In The Festival of Earthly Delights, Matt Dojny tells the story of American twentysomething Boyd Darrow’s journey to the fictional nation of Puchai, a Frankenstinian amalgamation of unspecified southeast Asian customs, cultures, stereotypes, and landscapes. The book’s most basic premise invites comparisons to W. Somerset Maugham’s The Painted Veil, although the innards of the novel are more readily likened to a version of Sofia Coppola’s film Lost in Translation if it were written by Michael Chabon. The novel picks up just after Boyd and his longtime girlfriend, Ulla, have landed after a 17-hour nonstop flight from Newark to Puchai International Airport, a journey Boyd has undertaken for three reasons: to stay with Ulla while she takes a position in a Puchanese theatre school, to escape the ennui of being a young American at odds with the world, the economy, and his place in them, and partially in hope of rekindling his relationship with Ulla after her recent episode of infidelity with her boss in the U.S. A healthy, tactful number of illustrations (also by Dojny) mark the chapter ends and diagram several of Boyd’s musings, while ridiculous tourism advertisements for Puchai written in lightly broken English introduce the book’s three major sections.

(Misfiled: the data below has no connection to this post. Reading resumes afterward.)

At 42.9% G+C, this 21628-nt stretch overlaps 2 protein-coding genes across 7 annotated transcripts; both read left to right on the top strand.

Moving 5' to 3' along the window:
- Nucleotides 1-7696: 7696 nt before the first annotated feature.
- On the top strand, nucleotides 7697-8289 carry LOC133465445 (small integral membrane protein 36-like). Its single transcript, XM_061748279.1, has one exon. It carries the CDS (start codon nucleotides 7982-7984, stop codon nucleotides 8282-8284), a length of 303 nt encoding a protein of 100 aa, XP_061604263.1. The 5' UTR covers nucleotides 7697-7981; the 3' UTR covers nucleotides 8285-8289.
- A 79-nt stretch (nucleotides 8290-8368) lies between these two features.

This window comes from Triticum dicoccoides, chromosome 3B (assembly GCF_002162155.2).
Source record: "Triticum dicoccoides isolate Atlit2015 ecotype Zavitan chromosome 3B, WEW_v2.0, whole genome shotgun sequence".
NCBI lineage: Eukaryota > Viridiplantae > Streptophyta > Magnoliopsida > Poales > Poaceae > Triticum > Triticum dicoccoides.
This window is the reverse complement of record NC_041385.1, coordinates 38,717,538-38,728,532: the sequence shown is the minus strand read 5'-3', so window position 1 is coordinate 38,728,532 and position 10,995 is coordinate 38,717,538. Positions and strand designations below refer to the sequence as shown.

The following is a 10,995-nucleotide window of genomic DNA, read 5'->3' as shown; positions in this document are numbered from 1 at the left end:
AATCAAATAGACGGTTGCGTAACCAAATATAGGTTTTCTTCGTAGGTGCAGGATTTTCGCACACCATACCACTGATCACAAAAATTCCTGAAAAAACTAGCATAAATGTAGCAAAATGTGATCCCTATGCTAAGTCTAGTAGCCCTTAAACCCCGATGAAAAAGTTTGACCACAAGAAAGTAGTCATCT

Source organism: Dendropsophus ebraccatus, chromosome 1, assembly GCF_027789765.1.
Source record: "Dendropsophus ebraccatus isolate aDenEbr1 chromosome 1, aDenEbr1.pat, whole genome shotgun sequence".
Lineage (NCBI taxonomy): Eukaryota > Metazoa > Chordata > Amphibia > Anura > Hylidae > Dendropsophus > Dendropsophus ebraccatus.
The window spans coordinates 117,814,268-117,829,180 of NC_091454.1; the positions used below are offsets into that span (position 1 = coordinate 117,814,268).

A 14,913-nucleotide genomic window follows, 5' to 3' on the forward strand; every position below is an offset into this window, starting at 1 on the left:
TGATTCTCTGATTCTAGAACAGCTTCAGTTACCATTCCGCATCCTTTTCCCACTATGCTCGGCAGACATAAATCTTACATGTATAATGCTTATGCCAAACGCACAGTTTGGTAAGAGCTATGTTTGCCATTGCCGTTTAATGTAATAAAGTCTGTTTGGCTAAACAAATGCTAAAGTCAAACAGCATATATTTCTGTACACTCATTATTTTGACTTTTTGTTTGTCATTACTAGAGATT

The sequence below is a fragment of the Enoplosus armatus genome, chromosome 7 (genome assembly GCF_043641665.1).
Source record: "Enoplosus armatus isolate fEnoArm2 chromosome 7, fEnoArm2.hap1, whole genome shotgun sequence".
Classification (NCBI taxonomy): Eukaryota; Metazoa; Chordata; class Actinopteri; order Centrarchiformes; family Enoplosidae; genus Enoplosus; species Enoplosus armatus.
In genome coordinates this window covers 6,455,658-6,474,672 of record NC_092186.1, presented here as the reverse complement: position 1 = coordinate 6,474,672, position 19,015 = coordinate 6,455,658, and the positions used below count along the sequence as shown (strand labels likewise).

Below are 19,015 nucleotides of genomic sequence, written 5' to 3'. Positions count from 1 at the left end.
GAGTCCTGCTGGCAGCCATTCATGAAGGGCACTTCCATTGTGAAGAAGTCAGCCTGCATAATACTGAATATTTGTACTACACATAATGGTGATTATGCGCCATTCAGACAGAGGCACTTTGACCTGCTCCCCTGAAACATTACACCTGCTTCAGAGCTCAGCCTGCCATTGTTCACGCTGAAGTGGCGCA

The book is written entirely in letters, addressed to an unidentified character whose purpose is unclear, even by the end. The epistolary structure and Puchai’s fictional backdrop combine to allow Dojny an extraordinary amount of freedom in his storytelling, a way for him to fire off new, bizarre customs whenever the plot stalls without being held accountable for any research or fact checking. He also avoids any potential accusations of caricature or stereotyping (always handy for someone writing about a part of the world besides their own), and composing the book in letters allows him to write in character, which can be put to use in any number of different ways, ranging from shielding the author from criticism over poor prose, to creating an unreliable narrator who is a filter for the information the reader receives. However, the letter structure of the book breaks down early and often, through the use of Boyd’s personal musings, especially towards the book’s conclusion, as chapters grow in length and narrate hours and days worth of dialogue and live action at a time, and Dojny ultimately doesn’t employ the structure of the book to convey anything beyond what could have been achieved without it. The nation of Puchai, though, is put to more creative use, especially regarding the book’s namesake event that is being built towards over the course of the novel. Before being translated from the Puchanese to The Festival of Earthly Delights, Boyd’s neighbor, Mr. Horse, in response to Boyd’s questioning, loosely transliterates the name of the event to:
“Festival Day of enjoy the pleasant feeling of this saddest world by being drunken, and kissing the neighbor, and become carried away with dancing to traditional music, before you become dead and do not have body for enjoying”